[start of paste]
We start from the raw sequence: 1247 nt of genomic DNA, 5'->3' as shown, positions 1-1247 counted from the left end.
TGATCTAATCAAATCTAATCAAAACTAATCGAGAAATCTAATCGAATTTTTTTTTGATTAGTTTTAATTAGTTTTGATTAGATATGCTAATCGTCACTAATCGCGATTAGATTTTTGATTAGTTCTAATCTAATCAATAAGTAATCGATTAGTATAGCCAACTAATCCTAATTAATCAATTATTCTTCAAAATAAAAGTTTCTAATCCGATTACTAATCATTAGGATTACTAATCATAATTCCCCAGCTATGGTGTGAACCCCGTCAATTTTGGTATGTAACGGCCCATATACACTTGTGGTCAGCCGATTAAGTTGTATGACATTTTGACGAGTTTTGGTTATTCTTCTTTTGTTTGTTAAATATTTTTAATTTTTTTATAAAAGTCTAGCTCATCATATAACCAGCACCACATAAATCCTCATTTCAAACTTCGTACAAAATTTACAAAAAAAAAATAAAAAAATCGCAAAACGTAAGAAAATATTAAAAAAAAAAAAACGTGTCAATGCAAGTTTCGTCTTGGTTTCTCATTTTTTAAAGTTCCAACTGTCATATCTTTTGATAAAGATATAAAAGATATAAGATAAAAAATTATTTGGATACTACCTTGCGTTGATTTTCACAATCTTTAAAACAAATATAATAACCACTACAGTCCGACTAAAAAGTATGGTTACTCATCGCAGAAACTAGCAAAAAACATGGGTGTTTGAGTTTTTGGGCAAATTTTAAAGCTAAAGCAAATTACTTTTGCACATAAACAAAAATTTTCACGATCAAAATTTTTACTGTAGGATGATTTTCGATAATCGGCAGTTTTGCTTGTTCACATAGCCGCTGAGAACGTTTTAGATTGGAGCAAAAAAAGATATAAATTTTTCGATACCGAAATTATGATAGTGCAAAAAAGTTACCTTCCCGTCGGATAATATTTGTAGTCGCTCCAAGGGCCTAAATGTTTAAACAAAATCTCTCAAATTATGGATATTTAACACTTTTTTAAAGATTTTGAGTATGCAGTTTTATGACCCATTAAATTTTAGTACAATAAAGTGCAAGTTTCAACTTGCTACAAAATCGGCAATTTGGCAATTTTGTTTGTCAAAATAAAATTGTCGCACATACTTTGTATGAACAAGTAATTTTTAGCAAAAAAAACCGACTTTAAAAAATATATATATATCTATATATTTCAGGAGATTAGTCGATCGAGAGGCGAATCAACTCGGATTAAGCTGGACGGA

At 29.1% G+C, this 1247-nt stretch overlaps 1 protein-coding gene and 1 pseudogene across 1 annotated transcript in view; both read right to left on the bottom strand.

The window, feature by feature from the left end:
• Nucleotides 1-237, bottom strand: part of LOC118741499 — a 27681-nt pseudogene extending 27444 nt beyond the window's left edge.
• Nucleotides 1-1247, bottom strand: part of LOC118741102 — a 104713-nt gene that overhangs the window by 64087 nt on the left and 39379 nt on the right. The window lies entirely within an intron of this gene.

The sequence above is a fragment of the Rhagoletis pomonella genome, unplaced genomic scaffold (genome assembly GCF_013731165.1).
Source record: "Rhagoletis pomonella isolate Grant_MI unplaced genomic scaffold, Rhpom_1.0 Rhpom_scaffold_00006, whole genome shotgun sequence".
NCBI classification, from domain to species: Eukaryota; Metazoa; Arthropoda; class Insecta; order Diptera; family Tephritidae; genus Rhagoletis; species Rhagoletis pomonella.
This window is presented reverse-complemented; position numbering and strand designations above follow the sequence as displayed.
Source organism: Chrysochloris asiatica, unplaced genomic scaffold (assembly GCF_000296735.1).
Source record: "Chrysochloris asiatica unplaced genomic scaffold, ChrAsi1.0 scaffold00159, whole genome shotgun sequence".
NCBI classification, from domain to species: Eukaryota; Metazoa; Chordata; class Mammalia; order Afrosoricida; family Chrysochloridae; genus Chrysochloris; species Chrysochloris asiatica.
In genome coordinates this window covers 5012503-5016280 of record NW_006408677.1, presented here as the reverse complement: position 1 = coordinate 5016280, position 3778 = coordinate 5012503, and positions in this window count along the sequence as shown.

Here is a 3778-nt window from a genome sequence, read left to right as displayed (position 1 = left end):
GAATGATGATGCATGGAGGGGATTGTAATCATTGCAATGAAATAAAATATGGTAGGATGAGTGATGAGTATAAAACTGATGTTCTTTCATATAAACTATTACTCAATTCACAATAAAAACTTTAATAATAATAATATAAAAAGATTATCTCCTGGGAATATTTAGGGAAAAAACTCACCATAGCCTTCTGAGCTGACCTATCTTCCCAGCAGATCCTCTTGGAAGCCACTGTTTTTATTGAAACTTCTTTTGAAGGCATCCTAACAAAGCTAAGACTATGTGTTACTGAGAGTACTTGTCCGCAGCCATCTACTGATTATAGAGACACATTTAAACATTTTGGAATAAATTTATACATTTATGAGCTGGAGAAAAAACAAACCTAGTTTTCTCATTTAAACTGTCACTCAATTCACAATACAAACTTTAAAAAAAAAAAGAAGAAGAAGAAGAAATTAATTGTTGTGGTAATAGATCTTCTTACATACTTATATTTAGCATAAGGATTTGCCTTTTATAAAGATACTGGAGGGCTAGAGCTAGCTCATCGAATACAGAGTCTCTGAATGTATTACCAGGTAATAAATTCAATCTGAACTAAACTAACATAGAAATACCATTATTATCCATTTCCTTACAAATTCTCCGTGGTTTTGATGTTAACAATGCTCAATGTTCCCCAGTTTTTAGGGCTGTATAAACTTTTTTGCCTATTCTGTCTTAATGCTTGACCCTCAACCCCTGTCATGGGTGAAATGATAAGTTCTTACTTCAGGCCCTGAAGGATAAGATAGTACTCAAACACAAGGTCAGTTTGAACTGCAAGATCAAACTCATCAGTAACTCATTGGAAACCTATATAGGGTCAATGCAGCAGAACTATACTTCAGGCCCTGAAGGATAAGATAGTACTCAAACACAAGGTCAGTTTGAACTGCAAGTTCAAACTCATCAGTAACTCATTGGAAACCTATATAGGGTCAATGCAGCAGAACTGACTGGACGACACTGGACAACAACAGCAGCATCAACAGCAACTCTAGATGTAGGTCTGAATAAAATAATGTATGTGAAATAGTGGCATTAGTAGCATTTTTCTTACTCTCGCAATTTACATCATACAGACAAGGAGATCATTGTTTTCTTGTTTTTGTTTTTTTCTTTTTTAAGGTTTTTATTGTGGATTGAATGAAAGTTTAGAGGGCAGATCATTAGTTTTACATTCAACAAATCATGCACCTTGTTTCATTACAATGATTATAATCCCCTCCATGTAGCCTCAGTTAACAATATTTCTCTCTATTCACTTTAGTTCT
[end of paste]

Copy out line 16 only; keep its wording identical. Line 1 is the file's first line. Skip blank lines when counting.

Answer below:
GAATGATGATGCATGGAGGGGATTGTAATCATTGCAATGAAATAAAATATGGTAGGATGAGTGATGAGTATAAAACTGATGTTCTTTCATATAAACTATTACTCAATTCACAATAAAAACTTTAATAATAATAATATAAAAAGATTATCTCCTGGGAATATTTAGGGAAAAAACTCACCATAGCCTTCTGAGCTGACCTATCTTCCCAGCAGATCCTCTTGGAAGCCACTGTTTTTATTGAAACTTCTTTTGAAGGCATCCTAACAAAGCTAAGACTATGTGTTACTGAGAGTACTTGTCCGCAGCCATCTACTGATTATAGAGACACATTTAAACATTTTGGAATAAATTTATACATTTATGAGCTGGAGAAAAAACAAACCTAGTTTTCTCATTTAAACTGTCACTCAATTCACAATACAAACTTTAAAAAAAAAAAGAAGAAGAAGAAGAAATTAATTGTTGTGGTAATAGATCTTCTTACATACTTATATTTAGCATAAGGATTTGCCTTTTATAAAGATACTGGAGGGCTAGAGCTAGCTCATCGAATACAGAGTCTCTGAATGTATTACCAGGTAATAAATTCAATCTGAACTAAACTAACATAGAAATACCATTATTATCCATTTCCTTACAAATTCTCCGTGGTTTTGATGTTAACAATGCTCAATGTTCCCCAGTTTTTAGGGCTGTATAAACTTTTTTGCCTATTCTGTCTTAATGCTTGACCCTCAACCCCTGTCATGGGTGAAATGATAAGTTCTTACTTCAGGCCCTGAAGGATAAGATAGTACTCAAACACAAGGTCAGTTTGAACTGCAAGATCAAACTCATCAGTAACTCATTGGAAACCTATATAGGGTCAATGCAGCAGAACTATACTTCAGGCCCTGAAGGATAAGATAGTACTCAAACACAAGGTCAGTTTGAACTGCAAGTTCAAACTCATCAGTAACTCATTGGAAACCTATATAGGGTCAATGCAGCAGAACTGACTGGACGACACTGGACAACAACAGCAGCATCAACAGCAACTCTAGATGTAGGTCTGAATAAAATAATGTATGTGAAATAGTGGCATTAGTAGCATTTTTCTTACTCTCGCAATTTACATCATACAGACAAGGAGATCATTGTTTTCTTGTTTTTGTTTTTTTCTTTTTTAAGGTTTTTATTGTGGATTGAATGAAAGTTTAGAGGGCAGATCATTAGTTTTACATTCAACAAATCATGCACCTTGTTTCATTACAATGATTATAATCCCCTCCATGTAGCCTCAGTTAACAATATTTCTCTCTATTCACTTTAGTTCT